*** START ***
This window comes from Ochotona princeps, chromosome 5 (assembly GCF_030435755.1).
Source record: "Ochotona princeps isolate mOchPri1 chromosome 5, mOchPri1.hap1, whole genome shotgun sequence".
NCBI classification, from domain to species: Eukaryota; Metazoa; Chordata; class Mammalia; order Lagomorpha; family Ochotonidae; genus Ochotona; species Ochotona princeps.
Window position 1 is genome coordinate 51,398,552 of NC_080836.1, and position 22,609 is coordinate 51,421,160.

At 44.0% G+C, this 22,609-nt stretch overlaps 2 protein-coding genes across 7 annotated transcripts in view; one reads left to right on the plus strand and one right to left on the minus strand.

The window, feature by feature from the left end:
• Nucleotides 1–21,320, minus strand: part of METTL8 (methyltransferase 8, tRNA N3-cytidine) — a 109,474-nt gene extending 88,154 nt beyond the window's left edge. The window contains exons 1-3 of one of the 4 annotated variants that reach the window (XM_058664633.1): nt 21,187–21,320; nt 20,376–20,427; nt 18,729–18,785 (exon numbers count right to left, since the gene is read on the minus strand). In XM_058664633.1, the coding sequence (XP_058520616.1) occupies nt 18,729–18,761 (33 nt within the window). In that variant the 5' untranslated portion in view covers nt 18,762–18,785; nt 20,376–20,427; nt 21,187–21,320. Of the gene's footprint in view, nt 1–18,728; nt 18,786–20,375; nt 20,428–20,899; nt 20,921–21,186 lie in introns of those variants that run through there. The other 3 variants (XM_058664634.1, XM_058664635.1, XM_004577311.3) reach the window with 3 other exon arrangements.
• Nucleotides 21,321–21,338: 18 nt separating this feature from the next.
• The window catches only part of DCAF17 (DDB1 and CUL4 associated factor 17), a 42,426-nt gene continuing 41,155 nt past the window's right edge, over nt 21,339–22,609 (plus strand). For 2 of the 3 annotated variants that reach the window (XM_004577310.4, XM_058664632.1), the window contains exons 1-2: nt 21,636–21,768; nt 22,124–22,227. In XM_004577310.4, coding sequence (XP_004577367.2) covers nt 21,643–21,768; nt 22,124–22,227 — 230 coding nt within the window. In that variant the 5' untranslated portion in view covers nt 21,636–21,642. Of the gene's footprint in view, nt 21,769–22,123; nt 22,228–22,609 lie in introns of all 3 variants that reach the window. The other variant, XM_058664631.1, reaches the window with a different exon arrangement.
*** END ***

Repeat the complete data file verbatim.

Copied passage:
This window comes from Ochotona princeps, chromosome 5 (assembly GCF_030435755.1).
Source record: "Ochotona princeps isolate mOchPri1 chromosome 5, mOchPri1.hap1, whole genome shotgun sequence".
NCBI classification, from domain to species: Eukaryota; Metazoa; Chordata; class Mammalia; order Lagomorpha; family Ochotonidae; genus Ochotona; species Ochotona princeps.
Window position 1 is genome coordinate 51,398,552 of NC_080836.1, and position 22,609 is coordinate 51,421,160.

At 44.0% G+C, this 22,609-nt stretch overlaps 2 protein-coding genes across 7 annotated transcripts in view; one reads left to right on the plus strand and one right to left on the minus strand.

The window, feature by feature from the left end:
• Nucleotides 1–21,320, minus strand: part of METTL8 (methyltransferase 8, tRNA N3-cytidine) — a 109,474-nt gene extending 88,154 nt beyond the window's left edge. The window contains exons 1-3 of one of the 4 annotated variants that reach the window (XM_058664633.1): nt 21,187–21,320; nt 20,376–20,427; nt 18,729–18,785 (exon numbers count right to left, since the gene is read on the minus strand). In XM_058664633.1, the coding sequence (XP_058520616.1) occupies nt 18,729–18,761 (33 nt within the window). In that variant the 5' untranslated portion in view covers nt 18,762–18,785; nt 20,376–20,427; nt 21,187–21,320. Of the gene's footprint in view, nt 1–18,728; nt 18,786–20,375; nt 20,428–20,899; nt 20,921–21,186 lie in introns of those variants that run through there. The other 3 variants (XM_058664634.1, XM_058664635.1, XM_004577311.3) reach the window with 3 other exon arrangements.
• Nucleotides 21,321–21,338: 18 nt separating this feature from the next.
• The window catches only part of DCAF17 (DDB1 and CUL4 associated factor 17), a 42,426-nt gene continuing 41,155 nt past the window's right edge, over nt 21,339–22,609 (plus strand). For 2 of the 3 annotated variants that reach the window (XM_004577310.4, XM_058664632.1), the window contains exons 1-2: nt 21,636–21,768; nt 22,124–22,227. In XM_004577310.4, coding sequence (XP_004577367.2) covers nt 21,643–21,768; nt 22,124–22,227 — 230 coding nt within the window. In that variant the 5' untranslated portion in view covers nt 21,636–21,642. Of the gene's footprint in view, nt 21,769–22,123; nt 22,228–22,609 lie in introns of all 3 variants that reach the window. The other variant, XM_058664631.1, reaches the window with a different exon arrangement.